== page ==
Foundation Papers in Landscape Ecology

Foundation Papers in Landscape Ecology

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Description

Landscape ecology focuses on spatial heterogeneity, or the idea that where things are and where they are in relation to other things can have important consequences for a wide range of phenomena. Landscape ecology integrates humans with natural ecosystems and brings a spatial perspective to such fields as natural resource management, conservation, and urban planning. The thirty-seven papers included in this volume present the origins and development of landscape ecology and encompass a variety of perspectives, approaches, and geographies. The editors begin with articles that illuminate the discipline's diverse scientific foundations, such as L. S. Berg's keystone paper outlining a geoecological analysis based on soil science, physical geography, and geology. Next they include selections exemplifying landscape ecologists' growing awareness of spatial pattern, the different ways they incorporated scale into their work, the progression of landscape ecology from a qualitative to a quantitative discipline, and how concepts from landscape ecology have come to permeate ecological research and influence land-use policy, conservation practices, landscape architecture, and geography. Together these articles provide a solid introduction to what is now widely recognized as an important area of research and application that encourages new ways of thinking about natural and human-dominated ecosystemsshow more

Product details

  • Paperback | 608 pages
  • 154.9 x 236.2 x 33mm | 816.48g
  • Columbia University Press
  • New York, United States
  • English
  • Illustrations, maps
  • 0231126816
  • 9780231126816
  • 953,017

Review quote

A valuable resource... [and] welcome addition to the literature in landscape ecology. -- William Z. Lidicjer Jr. Ecology A 'must have' for a landscape ecologist. -- Lisa A. Schulte Landscape Ecology An excellent collection of foundation papers... suitable as a textbook or reference book. Northeastern Naturalistshow more

About John A. Wiens

John Wiens is lead scientist at The Nature Conservancy. He was previously affiliated with Colorado State University, where he was a professor of ecology and University Distinguished Professor. He is among the editors of Issues and Perspectives in Landscape Ecology (Cambridge, 2005) and has written some 200 scientific papers. David Mladenoff is a professor of forest ecology and management at the University of Wisconsin, Madison. His book Spatial Modeling of Forest Landscape Change: Approaches and Applications was published by Cambridge University Press (1999), and he has received awards for several of his landscape ecology papers. Michael Moss is associate dean of environmental sciences and professor of geography at the University of Guelph, Canada. He is currently secretary-general of the International Association for Landscape Ecology. He has coedited two volumes. Monica Turner is professor of zoology at the University of Wisconsin, Madison. She is the editor of the journal Ecosystems and of a book, Quantitative Methods in Landscape Ecology (1994). She also coauthored a major text in landscape ecology, Landscape Ecology in Theory and Practice (Springer-Verlag, 2001).show more

Table of contents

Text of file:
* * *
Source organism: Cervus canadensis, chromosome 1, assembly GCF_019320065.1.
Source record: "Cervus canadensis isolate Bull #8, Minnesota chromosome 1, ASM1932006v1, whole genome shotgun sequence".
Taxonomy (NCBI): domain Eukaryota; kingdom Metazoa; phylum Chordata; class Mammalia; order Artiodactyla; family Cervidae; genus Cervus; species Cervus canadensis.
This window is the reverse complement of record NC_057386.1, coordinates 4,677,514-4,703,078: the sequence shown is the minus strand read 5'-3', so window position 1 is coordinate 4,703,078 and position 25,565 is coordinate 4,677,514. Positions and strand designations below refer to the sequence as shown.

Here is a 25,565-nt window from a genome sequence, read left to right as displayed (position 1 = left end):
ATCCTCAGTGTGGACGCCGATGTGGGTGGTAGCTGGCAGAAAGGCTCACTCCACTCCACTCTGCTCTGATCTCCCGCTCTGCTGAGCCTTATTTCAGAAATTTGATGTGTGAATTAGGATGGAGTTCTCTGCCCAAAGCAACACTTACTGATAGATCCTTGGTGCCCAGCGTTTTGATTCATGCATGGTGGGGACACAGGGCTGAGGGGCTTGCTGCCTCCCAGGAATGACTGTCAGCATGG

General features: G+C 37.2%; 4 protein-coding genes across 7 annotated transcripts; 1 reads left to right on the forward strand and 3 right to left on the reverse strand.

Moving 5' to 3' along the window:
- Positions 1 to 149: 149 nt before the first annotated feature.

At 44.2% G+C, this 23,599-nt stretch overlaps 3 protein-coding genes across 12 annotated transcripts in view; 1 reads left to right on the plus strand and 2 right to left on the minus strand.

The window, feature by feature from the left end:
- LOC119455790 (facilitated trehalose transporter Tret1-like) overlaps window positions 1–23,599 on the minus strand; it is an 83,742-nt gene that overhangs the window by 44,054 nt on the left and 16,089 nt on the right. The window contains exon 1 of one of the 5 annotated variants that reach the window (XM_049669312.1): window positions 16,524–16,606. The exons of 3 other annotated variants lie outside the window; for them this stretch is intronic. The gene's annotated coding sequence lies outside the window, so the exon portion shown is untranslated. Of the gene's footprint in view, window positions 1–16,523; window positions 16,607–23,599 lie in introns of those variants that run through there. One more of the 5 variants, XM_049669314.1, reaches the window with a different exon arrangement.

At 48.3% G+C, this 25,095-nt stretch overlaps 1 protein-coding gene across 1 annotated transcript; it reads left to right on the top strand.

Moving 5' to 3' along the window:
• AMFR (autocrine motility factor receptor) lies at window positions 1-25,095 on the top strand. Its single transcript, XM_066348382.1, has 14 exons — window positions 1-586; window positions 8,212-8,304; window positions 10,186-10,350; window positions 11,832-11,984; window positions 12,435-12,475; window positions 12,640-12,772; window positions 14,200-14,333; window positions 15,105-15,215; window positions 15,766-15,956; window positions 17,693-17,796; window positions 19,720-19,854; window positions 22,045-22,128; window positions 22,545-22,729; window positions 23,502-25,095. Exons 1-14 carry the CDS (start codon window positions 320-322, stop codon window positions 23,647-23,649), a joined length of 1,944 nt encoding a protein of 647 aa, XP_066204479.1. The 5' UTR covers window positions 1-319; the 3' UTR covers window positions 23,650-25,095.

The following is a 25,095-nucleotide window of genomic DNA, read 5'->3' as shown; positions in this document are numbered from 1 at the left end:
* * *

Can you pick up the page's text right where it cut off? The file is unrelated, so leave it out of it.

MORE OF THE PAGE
IntroductionPart I. The Early Antecedents of Landscape EcologyIntroduction and Review1. L. S. Berg (1915): The Objectives and Tasks of Geography2. N. A. Solnetsev (1948): The Natural Geographic Landscape and Some of Its General Rules3. C. S. Christian (1958): The Concept of Land Units and Land Systems4. C. O. Sauer (1925): The Morphology of Landscape5. C. Troll (1950): The Geographic Landscape and Its Investigation6. A. S. Watt (1947): Pattern and Process in the Plant CommunityPart II. The Causes and Consequences of Spatial PatternIntroduction and Review7. J. T. Curtis (1956): The Modifi cation of Mid-Latitude Grasslands and Forests by Man8. H. E. Wright, Jr. (1974): Landscape Development, Forest Fires, and Wilderness Management9. S. A. Levin and R. T. Paine (1974): Disturbance, Patch Formation, and Community Structure10. R. Levins (1969): Some Demographic and Genetic Consequences of Environmental Heterogeneity for Biological Control11. J. A. Wiens (1976): Population Responses to Patchy Environments12. S. T. A. Pickett and J. N. Thompson (1978): Patch Dynamics and the Design of Nature Reserves13. F. H. Bormann, G. E. Likens, D. W. Fisher, and R. S. Pierce (1968): Nutrient Loss Accelerated by Clear-Cutting of a Forest EcosystemPart III. The Emergence of Multiple Concepts of What Landscape Ecology Is AboutIntroduction and Review14. E. Neef (1967): The Theoretical Foundations of Landscape Study (Die theoretischen Grundlagen der Landschaftslehre)15. R. T. T. Forman and M. Godron (1981): Patches and Structural Components for a Landscape Ecology16. P. G. Risser, J. R. Karr, and R. T. T. Forman (1983): Landscape Ecology: Directions and Approaches17. D. L. Urban, R. V. O'Neill, and H. H. Shugart, Jr. (1987): Landscape Ecology: A Hierarchical Perspective Can Help Scientists Understand Spatial PatternsZ. Naveh (1988): Biocybernetic Perspectives of Landscape Ecology and ManagementPart IV. The Central Role of ScaleIntroduction and Review19. J. A. Wiens (1989): Spatial Scaling in Ecology20. J. F. Addicott, J. M. Aho, M. F. Antolin, D. K. Padilla, J. S. Richardson, and D. A. Soluk (1987): Ecological Neighborhoods: Scaling Environmental Patterns21. R. V. O'Neill (1989): Transmutations Across Hierarchical Levels22. V. Meentemeyer (1989): Geographical Perspectives of Space, Time, and Scale23. W. H. Romme and D. H. Knight (1982): Landscape Diversity: The Concept Applied to Yellowstone Park24. G. B. M. Pedroli and G. J. Borger (1990): Historical Land Use and Hydrology: A Case from Eastern Noord-Brabant25. H. R. Delcourt and P. A. Delcourt (1988): Quaternary Landscape Ecology: Relevant Scales in Space and TimePart V. The Analysis of Landscape PatternsIntroduction and Review26. P. Legendre and M.-J. Fortin (1989): Spatial Pattern and Ecological Analysis27. P. A. Burrough (1981): Fractal Dimensions of Landscapes and Other Environmental DataPart VI. Linking Models with Empiricism: Landscape Boundaries and ConnectivityIntroduction and Review28. L. P. Lefkovitch and L. Fahrig (1985): Spatial Characteristics of Habitat Patches and Population Survival29. J. F. Franklin and R. T. T. Forman (1987): Creating Landscape Patterns by Forest Cutting: Ecological Consequences and Principles30. H. R. Pulliam (1988): Sources, Sinks, and Population Regulation31. R. Costanza, F. H. Sklar, and M. L. White (1990): Modeling Coastal Landscape Dynamics32. J. F. Wegner and G. Merriam (1979): Movements by Birds and Small Mammals Between a Wood and Adjoining Farmland Habitats33. L. Hansson (1983): Bird Numbers Across Edges Between Mature Conifer Forest and Clearcuts in Central Sweden34. P. Opdam, G. Rijsdijk, and F. Hustings (1985): Bird Communities in Small Woods in an Agricultural Landscape: Effects of Area and Isolation35. W. T. Peterjohn and D. L. Correll (1984): Nutrient Dynamics in an Agricultural Watershed: Observations on the Role of a Riparian Forest36. R. J. Naiman, H. D camps, J. Pastor, and C. A. Johnston (1988): The Potential Importance of Boundaries to Fluvial EcosystemsPart VII. SynthesisIntroduction and Review37. M. G. Turner (1989): Landscape Ecology: The Effect of Pattern on Processshow more